Wal-Mart launches Sustainability Index
By dint of its sheer size, pretty much everything Wal-Mart does is important. So the long-anticipated launch of the Wal-Mart Sustainability Index — a company-led project to evaluate all of the suppliers whose products appear on Wal-Mart’s shelves — has met with a huge amount of scrutiny.
The first version of the index is a simple 15-question scorecard (available here) broken into four sections: Energy and Climate, Material Efficiency, Natural Resources, and People and Community. For example, here are the questions devoted to climate change:
> 1. Have you measured your corporate greenhouse gas emissions?
> 2. Have you opted to report your greenhouse gas emissions to the Carbon Disclosure Project (CDP)?
> 3. What are your total greenhouse gas emissions reported in your most recently completed report?
> 4. Have you set publicly available greenhouse gas reduction targets? If yes, what are those targets?
Pretty basic stuff, but having this information compiled in a single public database would be useful first step in evaluating the environmental impact of a huge range of products. However, product-level information is still many years off. For the time being, the scorecard focuses only on companies. Joel Makower comments:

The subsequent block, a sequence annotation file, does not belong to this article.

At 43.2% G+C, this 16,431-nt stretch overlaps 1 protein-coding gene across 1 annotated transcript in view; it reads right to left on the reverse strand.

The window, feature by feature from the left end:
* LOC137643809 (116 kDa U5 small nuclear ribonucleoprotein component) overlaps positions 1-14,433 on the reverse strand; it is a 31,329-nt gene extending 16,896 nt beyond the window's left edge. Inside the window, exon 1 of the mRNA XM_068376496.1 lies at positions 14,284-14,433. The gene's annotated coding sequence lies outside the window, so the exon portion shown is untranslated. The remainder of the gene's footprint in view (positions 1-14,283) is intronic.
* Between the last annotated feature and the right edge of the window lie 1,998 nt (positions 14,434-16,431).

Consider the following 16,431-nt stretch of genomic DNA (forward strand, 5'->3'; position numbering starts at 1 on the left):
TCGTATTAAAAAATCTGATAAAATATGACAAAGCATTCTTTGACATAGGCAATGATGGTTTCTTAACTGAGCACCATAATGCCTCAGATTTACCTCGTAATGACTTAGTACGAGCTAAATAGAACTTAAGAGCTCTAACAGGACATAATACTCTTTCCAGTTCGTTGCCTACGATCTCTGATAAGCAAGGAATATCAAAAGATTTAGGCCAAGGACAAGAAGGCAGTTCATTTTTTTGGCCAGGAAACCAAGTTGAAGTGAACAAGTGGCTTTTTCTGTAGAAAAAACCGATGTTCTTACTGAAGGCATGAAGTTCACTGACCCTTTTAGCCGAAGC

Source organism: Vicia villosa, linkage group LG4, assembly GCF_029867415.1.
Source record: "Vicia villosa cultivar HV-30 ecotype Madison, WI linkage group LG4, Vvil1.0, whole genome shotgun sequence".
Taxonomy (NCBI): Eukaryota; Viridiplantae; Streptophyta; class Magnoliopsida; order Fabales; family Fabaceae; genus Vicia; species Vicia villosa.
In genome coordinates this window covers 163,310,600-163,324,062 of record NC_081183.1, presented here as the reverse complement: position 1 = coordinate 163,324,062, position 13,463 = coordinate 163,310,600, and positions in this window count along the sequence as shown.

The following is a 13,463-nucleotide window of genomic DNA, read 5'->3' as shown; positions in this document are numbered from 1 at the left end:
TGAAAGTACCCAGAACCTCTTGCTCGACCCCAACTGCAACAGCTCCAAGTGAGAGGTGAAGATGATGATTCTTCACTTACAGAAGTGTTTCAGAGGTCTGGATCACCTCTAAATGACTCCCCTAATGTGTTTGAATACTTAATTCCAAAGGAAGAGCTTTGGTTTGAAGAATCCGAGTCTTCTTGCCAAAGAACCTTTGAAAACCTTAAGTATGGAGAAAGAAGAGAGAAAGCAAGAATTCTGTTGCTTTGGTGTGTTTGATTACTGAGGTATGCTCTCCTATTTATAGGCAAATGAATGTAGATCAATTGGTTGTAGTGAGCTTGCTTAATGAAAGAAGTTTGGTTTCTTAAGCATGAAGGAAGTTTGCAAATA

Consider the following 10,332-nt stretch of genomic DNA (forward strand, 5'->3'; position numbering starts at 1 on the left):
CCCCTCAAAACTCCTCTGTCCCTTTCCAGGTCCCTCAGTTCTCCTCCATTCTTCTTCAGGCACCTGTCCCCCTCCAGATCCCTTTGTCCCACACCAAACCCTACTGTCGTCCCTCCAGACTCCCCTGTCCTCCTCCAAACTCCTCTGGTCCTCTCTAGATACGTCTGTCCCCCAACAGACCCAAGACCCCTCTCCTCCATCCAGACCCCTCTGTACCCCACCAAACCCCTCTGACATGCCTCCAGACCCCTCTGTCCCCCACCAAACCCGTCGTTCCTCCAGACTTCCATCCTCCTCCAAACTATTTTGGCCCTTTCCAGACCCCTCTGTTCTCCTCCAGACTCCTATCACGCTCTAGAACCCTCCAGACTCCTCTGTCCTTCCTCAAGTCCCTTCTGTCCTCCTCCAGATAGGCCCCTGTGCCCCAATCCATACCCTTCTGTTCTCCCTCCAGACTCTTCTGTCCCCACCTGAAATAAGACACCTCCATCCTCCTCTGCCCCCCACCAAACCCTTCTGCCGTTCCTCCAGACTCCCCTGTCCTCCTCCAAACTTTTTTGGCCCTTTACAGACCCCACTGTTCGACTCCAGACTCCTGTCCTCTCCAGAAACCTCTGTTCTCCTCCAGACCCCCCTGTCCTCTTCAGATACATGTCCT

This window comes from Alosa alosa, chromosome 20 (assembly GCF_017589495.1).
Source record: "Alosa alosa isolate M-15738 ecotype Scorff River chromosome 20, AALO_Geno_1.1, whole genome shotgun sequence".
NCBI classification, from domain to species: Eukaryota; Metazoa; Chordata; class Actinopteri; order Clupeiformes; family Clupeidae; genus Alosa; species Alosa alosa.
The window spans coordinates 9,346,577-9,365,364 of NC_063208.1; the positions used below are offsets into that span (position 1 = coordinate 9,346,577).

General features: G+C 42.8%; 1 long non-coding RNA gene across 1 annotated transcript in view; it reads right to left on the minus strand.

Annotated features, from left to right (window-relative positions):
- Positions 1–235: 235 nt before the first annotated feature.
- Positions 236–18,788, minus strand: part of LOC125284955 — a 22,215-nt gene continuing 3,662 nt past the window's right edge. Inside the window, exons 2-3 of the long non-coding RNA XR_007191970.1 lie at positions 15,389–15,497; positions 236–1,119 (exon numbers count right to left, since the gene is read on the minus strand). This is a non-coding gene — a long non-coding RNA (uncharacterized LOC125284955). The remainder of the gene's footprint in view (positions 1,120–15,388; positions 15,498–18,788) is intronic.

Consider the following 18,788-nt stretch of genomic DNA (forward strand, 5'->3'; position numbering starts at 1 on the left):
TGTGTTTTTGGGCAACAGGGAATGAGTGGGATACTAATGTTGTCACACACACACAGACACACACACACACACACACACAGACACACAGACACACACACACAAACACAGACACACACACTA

> Do such shortcomings render the Walmart Sustainability Index as greenwash? No. This is a solid first effort. It’s important to note that over the past year, Walmart engaged some 20 universities, a handful of environmental activist groups, associations like Business for Social Responsibility, many of its key suppliers, and a small army of consultants. Patagonia’s iconoclastic founder, Yvon Chounaird, has played a role. It’s gone through a great deal of thinking and more than a few iterations. This was not some slap-dash effort.
Developing the Sustainability Index will be an iterative process, so the most important question regarding its future impact is really just how committed Wal-Mart is to developing, refining, and publicizing the information they gather. At the moment, they seem quite serious about expanding their ruthless pursuit of supplier efficiency to encompass greener goals.
Take the first step.
Start small. Be conscious of the impact your actions have on the environment and figure out what you can do to lessen the blow. Calculate, conserve, and offset.
For businesses, our Corporate Sustainability Plans can help you with your emission reduction goals.